The auditory fingerprint : multidimensional characterization of individual pitch perception in musicians

Benner, J 2018, The auditory fingerprint : multidimensional characterization of individual pitch perception in musicians , MSc by research thesis, University of Salford.

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Musicians have been repeatedly reported to show remarkable inter-individual differences in elementary hearing functions, sound perception mode, musical instrument preference, performance style, as well as musical abilities such as absolute- and relative pitch perception or auditory imagery (audiation). However, relevant literature in the field regarding perceptual and psychophysical aspects of sound and particularly pitch perception is highly contradictory, and subjective differences are mostly unconsidered. Moreover, it is largely unexplored how individual differences in (musical) pitch perception are related to further musical abilities and behavior.

In the present work, “auditory fingerprints” were created basically based on a composite of five psychoacoustic hearing tests assessing subjective pitch perception in musicians. A total of 93 musicians, including 49 professionals and 44 amateurs, were individually measured for: (a) pitch perception preference (holistic vs. spectral mode), (b) relative pitch perception (musical interval recognition), (c) absolute pitch perception („perfect pitch“), (d) frequency discrimination threshold (just noticeable difference), and (e) auditory imagery of tone-sequences. Overall, eight psychoacoustic parameters were extracted and analyzed using statistical methods. In addition, preferences for musical instruments were evaluated.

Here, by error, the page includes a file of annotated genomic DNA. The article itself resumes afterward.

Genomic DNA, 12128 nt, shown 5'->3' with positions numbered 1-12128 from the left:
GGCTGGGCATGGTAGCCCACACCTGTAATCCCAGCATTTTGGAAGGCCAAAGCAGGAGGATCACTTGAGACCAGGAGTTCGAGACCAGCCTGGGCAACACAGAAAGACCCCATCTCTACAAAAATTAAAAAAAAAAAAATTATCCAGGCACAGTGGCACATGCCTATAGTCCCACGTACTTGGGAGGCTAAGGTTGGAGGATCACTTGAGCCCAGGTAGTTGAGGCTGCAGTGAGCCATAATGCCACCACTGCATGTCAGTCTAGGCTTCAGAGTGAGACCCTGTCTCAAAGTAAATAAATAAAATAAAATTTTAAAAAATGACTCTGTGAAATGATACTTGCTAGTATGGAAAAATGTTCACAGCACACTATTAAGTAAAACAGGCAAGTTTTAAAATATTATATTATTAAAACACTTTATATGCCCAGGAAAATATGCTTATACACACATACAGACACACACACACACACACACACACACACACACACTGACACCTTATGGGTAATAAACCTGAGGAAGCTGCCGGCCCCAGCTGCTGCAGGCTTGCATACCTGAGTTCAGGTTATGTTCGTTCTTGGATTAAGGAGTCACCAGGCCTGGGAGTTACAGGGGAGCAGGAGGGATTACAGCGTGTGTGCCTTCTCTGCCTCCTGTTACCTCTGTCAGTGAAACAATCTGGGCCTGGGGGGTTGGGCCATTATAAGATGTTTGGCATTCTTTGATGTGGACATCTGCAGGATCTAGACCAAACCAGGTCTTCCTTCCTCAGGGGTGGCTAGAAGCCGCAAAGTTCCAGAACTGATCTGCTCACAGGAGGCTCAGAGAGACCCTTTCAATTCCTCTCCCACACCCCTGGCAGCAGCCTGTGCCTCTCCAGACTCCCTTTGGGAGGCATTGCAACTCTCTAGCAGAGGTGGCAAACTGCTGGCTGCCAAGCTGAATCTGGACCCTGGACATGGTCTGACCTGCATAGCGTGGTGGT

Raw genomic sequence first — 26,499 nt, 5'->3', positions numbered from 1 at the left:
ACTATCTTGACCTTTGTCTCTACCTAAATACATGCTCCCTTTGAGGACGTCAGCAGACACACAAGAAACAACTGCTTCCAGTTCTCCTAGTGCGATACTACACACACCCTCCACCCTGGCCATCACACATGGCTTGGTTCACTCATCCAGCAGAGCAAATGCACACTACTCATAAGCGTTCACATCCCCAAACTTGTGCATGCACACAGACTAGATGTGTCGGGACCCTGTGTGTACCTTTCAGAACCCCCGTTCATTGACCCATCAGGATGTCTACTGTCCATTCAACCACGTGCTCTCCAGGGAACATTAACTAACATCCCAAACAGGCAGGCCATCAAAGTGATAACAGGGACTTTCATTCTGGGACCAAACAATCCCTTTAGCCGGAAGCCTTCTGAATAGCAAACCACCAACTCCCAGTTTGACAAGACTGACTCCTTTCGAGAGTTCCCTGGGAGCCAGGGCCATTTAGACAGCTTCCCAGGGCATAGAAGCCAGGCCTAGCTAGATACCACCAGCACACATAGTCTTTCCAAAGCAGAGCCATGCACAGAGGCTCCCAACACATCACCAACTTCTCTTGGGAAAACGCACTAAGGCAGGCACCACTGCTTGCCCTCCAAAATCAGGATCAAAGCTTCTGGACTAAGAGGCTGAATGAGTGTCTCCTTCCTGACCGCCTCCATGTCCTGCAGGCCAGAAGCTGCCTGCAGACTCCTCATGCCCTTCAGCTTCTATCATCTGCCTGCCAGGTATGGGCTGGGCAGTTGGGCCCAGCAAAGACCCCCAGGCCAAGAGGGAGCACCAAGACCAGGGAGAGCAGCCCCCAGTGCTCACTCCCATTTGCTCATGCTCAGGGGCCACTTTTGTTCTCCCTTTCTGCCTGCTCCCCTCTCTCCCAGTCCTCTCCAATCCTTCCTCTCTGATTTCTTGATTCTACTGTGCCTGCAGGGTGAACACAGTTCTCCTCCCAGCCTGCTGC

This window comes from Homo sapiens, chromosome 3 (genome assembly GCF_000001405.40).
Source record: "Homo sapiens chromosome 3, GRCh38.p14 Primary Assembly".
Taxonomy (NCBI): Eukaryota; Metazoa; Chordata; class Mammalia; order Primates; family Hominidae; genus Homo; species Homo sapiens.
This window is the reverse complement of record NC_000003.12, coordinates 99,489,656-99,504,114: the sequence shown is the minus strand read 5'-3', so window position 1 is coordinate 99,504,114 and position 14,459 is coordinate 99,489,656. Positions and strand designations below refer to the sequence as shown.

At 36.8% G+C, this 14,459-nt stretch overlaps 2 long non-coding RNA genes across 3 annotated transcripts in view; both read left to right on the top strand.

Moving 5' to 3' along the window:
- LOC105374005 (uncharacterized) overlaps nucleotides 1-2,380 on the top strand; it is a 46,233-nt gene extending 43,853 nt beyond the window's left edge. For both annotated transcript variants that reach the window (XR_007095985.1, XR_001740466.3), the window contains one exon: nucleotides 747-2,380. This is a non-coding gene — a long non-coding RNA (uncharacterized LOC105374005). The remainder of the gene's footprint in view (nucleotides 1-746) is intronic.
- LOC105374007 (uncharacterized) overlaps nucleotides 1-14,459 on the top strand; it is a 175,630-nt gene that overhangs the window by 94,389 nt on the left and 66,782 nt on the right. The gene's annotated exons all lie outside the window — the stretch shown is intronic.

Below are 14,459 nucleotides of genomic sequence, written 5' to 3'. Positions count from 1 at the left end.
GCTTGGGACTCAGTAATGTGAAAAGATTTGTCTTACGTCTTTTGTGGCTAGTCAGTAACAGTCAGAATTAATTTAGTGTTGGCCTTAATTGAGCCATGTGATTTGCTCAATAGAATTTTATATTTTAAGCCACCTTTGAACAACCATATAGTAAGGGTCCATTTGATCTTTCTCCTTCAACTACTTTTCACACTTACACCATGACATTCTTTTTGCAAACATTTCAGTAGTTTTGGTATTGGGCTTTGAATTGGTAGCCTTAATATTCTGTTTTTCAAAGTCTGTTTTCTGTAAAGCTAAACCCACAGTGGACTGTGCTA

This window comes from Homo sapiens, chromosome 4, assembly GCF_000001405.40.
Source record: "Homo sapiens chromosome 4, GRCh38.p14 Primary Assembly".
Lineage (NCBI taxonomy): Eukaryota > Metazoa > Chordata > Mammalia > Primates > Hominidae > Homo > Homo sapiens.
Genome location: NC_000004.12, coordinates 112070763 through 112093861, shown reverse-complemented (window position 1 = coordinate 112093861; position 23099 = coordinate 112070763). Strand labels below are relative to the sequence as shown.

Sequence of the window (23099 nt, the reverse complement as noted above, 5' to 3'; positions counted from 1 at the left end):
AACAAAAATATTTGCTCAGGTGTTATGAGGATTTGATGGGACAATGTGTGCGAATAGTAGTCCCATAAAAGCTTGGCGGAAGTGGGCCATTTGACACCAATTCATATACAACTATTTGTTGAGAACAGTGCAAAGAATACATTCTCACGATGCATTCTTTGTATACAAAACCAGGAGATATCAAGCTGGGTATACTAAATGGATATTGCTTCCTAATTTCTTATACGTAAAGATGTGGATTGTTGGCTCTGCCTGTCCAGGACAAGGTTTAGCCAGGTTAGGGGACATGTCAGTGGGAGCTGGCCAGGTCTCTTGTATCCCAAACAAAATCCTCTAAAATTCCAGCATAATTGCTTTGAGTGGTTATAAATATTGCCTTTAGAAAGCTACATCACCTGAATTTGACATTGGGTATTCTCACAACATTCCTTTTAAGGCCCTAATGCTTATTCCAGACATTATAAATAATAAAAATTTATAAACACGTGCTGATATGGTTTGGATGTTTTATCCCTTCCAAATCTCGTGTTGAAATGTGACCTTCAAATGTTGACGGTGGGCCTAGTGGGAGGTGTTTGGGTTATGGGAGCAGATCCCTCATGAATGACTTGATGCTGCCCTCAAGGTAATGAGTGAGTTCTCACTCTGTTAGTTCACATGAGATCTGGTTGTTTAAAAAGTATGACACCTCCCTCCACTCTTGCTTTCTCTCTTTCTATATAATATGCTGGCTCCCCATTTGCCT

On the individual level, the results show a high inter-individual variability across the eight psychoacoustic parameters, reflecting clear individual differences in pitch perception and related musical abilities. In addition, principal component analysis (PCA) revealed four different main components to sufficiently represent coherent aspects of the psychoacoustic data, namely: tonal musicality, pitch & timbre preference, low-band sensitivity and high-band sensitivity.

On the group level, multi-parametric cluster analyses revealed three sub-groups of subjects, showing significantly different results with respect to the underlying perceptional patterns. Consequently, at least three different modes of pitch perception are suggested, characterized by: 1. Pronounced analytic pattern recognition, focused on spectra / timbre and sensitive to single tones; 2. Pronounced holistic pattern recognition, focused on (missing) fundamental pitch and rather insensitive to single tones; 3. Less pronounced audiation and pitch detection abilities, linked to ambiguous multi-pitch sensations (“balanced mode”).

Taken together, the findings suggest that individual “auditory fingerprints” extracted from psychoacoustic hearing tests, reflect remarkable inter-individual differences, but also typical patterns of perceiving (musical) pitch and sound. It can be concluded, that specific auditory characteristics are related to the individual musical (instrument) preference, style and performance of musicians, as well their learning abilities.

Item Type: Thesis (MSc by research)
Contributors: Davies, WJ (Supervisor)
Schools: Schools > School of Computing, Science and Engineering
Depositing User: Jan Benner
Date Deposited: 21 Sep 2018 08:10
Last Modified: 27 Aug 2021 23:37

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